The semester is winding down here at Penn and students are gathered at Fisher studying for their finals. Even though my desk is in the basement, I like to sit among the students and do my research from the alcoves in the first floor.
During the past 4.5 months, I’ve been busy adjusting to life in Philadelphia and setting the groundwork for my NDSR Art project, where I tackle issues pertaining to the preservation of digital artwork and art information. My project has three components:
- Creating guidelines for a web archiving program focused on the arts.
- Providing repository recommendations for born-digital artworks and art resources produced at Penn.
- Writing a white paper on the acquisition and preservation of content published on apps, YouTube, podcasts, and other fugitive digital platforms.
Getting Started: Project Management Tools and Processes
The trickiest part of these past few months has been juggling the demands of the project’s different components.
I started using Trello as my project management tool, but it wasn’t a right fit. I ultimately settled on MeisterTask. I find it a lot more user-friendly than Trello and the dashboard is slicker. Another huge plus is that it allows me to track how much time I spend on each task. This feature is very useful. Sometimes when I’m writing or reading, I might meander and wonder where the day went. By tracking how much time I spend on each task, I can assess whether I’ve made good use of my day.
I use Mendeley as my bibliography and citations tool. It allows easy organization and lets me share documents with the rest of the cohort. I’ve also been using Excel spreadsheets to create inventory lists and keep track of who I interact with here at Penn.
Finding and setting up these tools has taken a little bit of time. However, to balance the three components effectively, it’s been really important to set a functional workflow. I might have to re-evaluate the use of these tools as time goes on, but for now I am happy with the set-up.
My Day-to-Day: Listening is Key
My typical day involves a lot of listening and typing.
I’ve been interviewing professors in the fine arts department, curators, museum library directors, artists, and others to discover what the digital preservation needs are at Penn. I’ve also been talking with fellow librarians and digital archivists at Penn Libraries to avoid cloistering my work. Colleagues at other institutions have generously offered advice and discussed best practices in relation to my project.
Interviewing stakeholders has been one of my favorite parts of the residency. Everyone has brought a little bit of their personalities and outlook into the project. Digital art and art resource creators at Penn are for the most part curious and eager to learn about what preservation of their content might look like. Furthermore, content creators really want the library to archive their websites, so it’s great to have this type of buy-in from the get-go.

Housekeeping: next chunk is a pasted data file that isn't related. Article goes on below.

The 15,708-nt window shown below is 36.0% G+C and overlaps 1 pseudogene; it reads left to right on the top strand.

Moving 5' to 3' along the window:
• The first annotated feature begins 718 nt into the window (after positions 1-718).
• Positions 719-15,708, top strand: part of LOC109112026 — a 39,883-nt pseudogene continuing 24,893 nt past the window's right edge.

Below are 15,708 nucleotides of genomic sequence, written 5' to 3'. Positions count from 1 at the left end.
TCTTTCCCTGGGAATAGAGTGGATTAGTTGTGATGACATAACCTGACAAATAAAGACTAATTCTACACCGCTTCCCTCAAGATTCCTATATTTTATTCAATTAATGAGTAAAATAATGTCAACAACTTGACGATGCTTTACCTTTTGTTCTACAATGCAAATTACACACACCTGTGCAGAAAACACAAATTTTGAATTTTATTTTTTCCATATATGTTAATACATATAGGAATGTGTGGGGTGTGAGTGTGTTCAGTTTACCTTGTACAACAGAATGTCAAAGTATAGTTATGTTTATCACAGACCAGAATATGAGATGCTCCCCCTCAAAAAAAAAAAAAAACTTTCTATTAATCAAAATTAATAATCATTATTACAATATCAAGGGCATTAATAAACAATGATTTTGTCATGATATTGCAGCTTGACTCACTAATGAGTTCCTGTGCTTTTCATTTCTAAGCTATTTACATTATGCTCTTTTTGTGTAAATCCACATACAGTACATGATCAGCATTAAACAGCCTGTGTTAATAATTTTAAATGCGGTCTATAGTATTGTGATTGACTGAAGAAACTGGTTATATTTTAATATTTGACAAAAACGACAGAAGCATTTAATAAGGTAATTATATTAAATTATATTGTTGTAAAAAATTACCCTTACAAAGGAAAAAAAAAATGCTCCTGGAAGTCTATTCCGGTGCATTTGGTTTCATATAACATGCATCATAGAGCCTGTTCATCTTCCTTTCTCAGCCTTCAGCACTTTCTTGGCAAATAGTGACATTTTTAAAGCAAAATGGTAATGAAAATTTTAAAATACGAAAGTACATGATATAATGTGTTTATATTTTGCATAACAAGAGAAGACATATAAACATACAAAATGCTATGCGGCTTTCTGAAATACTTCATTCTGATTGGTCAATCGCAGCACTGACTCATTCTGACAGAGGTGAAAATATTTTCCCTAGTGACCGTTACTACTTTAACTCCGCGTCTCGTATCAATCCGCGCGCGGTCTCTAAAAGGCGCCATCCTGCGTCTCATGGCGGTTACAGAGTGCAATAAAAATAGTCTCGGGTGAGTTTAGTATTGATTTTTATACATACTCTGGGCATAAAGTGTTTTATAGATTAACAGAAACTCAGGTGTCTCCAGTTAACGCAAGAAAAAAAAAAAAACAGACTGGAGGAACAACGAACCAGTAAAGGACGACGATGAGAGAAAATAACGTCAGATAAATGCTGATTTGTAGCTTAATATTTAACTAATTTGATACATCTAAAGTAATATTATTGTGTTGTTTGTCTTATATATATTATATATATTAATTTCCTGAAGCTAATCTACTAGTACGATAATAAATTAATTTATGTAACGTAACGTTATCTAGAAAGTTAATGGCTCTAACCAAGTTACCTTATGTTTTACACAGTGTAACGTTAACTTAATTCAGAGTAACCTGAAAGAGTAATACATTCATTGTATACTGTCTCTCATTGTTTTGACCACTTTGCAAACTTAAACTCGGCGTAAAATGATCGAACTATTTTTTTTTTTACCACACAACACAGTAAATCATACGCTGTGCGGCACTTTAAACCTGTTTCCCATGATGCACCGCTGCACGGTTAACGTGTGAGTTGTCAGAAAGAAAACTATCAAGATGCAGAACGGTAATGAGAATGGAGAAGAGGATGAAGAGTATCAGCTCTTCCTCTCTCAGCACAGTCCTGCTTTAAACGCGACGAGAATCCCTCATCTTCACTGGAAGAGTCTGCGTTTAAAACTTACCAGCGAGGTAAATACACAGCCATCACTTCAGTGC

While conducting interviews, I found it interesting that the definition of the word “archive” has defused. Like “curation” and “archeology”, words adopted into popular parlance because they lend an air of expertise and romance, “archive” has become an amorphous word with different meanings to different people. I found it really important to understand what each interviewee meant when speaking about his or her archive.
In regards to digital content, there is an assumption among some of the stakeholders that uploading content on the web is a preservation strategy. These conversations were a good way of introducing concepts like web archiving and gaining allies for a robust fine arts web archiving program.
Regardless of the multiple meanings the interviewees might have for the word “archive,” it is commendable that they have been tackling digital challenges on their own. Professors, gallery directors, and other stakeholders all explained the different ways they’ve taken charge of safeguarding the cultural output they manage. There is a sense of urgency and eagerness in regards to preservation, and that has been a great energy to harness while beginning this project.
I am currently finishing the environmental scan on digital repository needs. In the next couple of months, I’m looking forward to laying out the groundwork for the web archiving program and reaching out to publishers to see if/how they would make app-based publications available to libraries.
The digital era is forcing all of us to interrogate archival traditions, but I am looking forward to helping Fisher safeguard this material. As a cultural artifact, art makes a strong statement of our humanity and as this content becomes increasingly digital, libraries play a strategic role as stewards for today’s communities and future generations.